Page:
First off let’s define sequestration in really easy terms. Sequestration is mandatory budget cuts. Sequestration will mean huge cuts in spending; this year alone sequestration will cause over 80 billion less to be spent. It also means up to 800,00 DoD employees will be subject to 22 days of furlough starting March 1st and lasting through September 2013.
If you’re anything like me, you’re probably wondering how sequestration might affect your budget and you might not have time to pour over super long articles. Don’t worry, I did you a favor and broke it all down for you.
Sequestration: The Good News & The Bad News
The good news: Active duty military paychecks will remain untouched.
The bad news: There is still talk of potential cuts to the military.
The good news: You still have insurance.
The bad news: Tricare is slated to be cut by 3 billion dollars. Clinics will more than likely be understaffed and have shorter hours because of the furlough of DoD employees. You also may not be able to get elective care.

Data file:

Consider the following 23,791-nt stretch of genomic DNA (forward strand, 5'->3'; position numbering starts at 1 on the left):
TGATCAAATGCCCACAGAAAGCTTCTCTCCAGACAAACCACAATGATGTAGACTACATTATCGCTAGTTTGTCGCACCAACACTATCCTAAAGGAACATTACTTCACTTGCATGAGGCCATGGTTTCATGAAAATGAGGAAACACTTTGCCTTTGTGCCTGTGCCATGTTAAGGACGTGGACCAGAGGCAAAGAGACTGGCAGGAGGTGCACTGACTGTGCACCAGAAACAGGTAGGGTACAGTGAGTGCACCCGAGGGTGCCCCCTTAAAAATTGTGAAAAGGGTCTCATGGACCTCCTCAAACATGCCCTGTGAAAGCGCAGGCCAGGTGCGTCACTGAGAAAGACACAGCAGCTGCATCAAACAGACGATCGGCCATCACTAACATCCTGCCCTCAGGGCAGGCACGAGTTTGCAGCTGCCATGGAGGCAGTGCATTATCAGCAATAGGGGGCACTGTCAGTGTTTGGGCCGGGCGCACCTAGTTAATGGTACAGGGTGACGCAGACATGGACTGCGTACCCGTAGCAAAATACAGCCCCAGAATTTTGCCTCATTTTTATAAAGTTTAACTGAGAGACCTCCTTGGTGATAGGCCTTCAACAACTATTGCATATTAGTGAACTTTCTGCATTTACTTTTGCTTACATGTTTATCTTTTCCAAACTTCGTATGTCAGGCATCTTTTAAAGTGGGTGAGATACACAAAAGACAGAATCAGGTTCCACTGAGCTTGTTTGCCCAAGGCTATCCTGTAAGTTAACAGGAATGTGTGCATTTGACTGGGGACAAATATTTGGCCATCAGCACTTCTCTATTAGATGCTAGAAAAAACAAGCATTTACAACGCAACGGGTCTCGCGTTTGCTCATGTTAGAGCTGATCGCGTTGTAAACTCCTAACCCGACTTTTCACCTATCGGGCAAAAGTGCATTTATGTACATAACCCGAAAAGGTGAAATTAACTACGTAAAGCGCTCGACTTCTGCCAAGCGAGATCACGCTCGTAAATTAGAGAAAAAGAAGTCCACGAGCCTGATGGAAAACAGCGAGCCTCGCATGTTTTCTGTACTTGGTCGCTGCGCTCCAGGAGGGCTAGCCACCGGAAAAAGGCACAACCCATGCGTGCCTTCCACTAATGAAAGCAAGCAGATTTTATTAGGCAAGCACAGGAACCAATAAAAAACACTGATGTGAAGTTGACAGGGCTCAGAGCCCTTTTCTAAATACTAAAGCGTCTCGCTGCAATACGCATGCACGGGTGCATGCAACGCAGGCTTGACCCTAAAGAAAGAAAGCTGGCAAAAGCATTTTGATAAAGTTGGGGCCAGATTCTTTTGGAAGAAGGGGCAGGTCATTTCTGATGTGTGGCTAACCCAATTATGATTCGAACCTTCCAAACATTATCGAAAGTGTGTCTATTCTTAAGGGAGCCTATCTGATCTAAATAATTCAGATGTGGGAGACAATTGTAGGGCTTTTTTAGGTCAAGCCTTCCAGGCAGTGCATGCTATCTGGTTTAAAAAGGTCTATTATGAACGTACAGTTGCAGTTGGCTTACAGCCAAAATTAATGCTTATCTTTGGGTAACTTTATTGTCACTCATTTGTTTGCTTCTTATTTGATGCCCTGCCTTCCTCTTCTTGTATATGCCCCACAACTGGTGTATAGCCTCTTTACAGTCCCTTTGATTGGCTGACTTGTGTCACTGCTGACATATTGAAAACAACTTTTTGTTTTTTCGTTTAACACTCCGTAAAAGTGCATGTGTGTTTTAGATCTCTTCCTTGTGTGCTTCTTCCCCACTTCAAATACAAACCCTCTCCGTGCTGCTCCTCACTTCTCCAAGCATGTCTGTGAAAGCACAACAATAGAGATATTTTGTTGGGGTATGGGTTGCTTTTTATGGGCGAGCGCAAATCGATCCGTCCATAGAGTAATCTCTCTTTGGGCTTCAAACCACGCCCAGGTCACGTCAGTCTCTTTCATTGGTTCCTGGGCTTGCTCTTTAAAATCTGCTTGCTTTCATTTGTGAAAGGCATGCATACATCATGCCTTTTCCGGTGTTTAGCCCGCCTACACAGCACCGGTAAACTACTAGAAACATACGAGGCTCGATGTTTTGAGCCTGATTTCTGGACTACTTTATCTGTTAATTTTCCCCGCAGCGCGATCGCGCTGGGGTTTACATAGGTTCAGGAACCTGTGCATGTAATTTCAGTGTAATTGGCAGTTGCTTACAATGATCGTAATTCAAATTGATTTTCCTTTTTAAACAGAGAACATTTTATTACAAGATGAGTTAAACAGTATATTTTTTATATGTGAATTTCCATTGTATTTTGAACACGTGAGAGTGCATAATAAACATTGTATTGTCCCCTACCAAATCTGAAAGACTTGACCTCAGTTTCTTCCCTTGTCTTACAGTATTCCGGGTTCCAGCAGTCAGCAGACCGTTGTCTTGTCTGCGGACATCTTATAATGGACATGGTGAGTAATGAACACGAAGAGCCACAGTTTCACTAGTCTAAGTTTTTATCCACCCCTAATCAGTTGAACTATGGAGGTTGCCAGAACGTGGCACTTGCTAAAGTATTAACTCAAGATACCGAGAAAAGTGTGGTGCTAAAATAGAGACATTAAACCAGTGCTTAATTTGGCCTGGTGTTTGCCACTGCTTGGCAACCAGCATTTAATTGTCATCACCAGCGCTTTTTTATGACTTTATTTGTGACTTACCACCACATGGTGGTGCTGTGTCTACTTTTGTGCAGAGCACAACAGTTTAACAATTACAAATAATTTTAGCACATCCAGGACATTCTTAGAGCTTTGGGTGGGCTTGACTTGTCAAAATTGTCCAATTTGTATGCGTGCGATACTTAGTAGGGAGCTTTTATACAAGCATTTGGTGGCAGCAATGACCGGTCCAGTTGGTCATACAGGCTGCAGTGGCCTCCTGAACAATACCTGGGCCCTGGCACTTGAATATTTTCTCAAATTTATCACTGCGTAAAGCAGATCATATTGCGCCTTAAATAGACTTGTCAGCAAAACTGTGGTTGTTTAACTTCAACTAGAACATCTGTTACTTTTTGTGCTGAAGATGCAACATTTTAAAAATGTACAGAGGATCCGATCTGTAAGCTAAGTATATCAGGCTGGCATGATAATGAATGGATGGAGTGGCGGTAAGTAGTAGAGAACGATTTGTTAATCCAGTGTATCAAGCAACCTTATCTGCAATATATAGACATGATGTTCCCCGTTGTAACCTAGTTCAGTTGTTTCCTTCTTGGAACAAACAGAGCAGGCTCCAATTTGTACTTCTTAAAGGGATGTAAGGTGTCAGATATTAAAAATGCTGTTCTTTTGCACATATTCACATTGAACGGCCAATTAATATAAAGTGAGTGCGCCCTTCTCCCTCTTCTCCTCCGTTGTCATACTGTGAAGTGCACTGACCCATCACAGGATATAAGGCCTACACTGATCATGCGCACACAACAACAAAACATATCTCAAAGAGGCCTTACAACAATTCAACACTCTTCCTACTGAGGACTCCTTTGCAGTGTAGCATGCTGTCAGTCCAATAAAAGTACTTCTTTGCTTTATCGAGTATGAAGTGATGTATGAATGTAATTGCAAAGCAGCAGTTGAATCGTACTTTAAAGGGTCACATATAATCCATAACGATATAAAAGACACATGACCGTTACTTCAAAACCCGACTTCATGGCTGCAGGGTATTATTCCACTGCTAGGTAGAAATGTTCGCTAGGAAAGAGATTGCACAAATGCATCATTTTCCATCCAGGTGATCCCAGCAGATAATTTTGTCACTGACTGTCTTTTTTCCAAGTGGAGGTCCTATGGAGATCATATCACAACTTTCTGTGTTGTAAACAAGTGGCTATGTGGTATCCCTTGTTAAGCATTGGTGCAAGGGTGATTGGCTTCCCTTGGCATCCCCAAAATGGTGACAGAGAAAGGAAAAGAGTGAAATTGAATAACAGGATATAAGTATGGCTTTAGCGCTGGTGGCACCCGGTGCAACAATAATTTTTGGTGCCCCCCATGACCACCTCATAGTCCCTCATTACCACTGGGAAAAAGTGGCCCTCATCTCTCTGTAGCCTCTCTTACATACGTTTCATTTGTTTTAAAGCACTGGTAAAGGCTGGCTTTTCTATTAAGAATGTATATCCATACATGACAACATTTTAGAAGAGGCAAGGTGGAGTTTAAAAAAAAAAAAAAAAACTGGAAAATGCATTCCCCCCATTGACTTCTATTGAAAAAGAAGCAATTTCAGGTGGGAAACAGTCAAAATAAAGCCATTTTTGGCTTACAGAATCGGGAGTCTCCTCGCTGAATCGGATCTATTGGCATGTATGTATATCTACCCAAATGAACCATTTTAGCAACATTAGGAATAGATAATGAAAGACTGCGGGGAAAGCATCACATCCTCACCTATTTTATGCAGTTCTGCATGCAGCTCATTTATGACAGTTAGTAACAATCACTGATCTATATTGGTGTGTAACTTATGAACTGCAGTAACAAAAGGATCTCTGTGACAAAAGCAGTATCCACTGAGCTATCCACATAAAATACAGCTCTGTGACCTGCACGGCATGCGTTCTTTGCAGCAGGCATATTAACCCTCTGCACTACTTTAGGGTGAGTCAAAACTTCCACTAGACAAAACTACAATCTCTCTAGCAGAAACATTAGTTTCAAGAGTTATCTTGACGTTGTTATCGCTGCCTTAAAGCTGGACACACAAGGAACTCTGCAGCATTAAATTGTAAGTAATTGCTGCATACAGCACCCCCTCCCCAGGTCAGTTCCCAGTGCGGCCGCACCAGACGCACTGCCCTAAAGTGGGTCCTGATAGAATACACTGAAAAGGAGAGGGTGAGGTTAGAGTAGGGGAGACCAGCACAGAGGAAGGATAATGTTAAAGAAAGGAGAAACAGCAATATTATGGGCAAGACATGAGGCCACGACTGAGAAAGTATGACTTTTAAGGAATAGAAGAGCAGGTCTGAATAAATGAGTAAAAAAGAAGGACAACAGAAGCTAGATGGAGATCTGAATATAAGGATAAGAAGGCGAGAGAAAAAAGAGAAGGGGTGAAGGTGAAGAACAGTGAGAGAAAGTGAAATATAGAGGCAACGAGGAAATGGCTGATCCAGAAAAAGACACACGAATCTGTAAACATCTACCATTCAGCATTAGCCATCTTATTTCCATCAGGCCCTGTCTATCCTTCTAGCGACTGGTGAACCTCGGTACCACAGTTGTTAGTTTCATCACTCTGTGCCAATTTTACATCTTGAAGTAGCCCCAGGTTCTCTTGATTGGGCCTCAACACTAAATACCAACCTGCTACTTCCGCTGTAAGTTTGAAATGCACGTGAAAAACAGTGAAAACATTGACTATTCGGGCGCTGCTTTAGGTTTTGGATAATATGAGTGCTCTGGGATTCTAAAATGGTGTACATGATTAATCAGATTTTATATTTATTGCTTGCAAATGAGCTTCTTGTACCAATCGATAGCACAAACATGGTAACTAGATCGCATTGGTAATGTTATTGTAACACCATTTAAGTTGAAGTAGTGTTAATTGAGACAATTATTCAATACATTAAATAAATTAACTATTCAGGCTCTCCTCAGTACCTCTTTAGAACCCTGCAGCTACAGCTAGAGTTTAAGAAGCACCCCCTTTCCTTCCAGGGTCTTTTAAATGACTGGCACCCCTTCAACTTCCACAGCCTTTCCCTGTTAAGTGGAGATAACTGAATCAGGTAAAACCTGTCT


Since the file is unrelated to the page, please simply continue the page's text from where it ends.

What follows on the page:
The good news: The Exchange will not be affected.
The bad news: The commissary will be closed on Wednesdays during the entirety of the furlough. (UPDATE: commissaries will be closed 1 day a week, and the day depends on your location. Your local commissary will have signs with the new hours).
The good news: Your still have access to installation child care.
The bad news: Some CDC locations will also be affected by the sequestration, they may have shorter hours, depending on the staff at the particular location you use.
The news (can’t say it’s good or bad, really): The sequestration should not affect the deployment schedule (sad I know); they will get the money to train and send troops out in support of the mission.
Some things we just aren’t sure about:
- How this will affect MyCAA, the GI Bill, tuition assistance etc.
- How this will affect PCSing.
- How this will effect re-enlistment bonuses.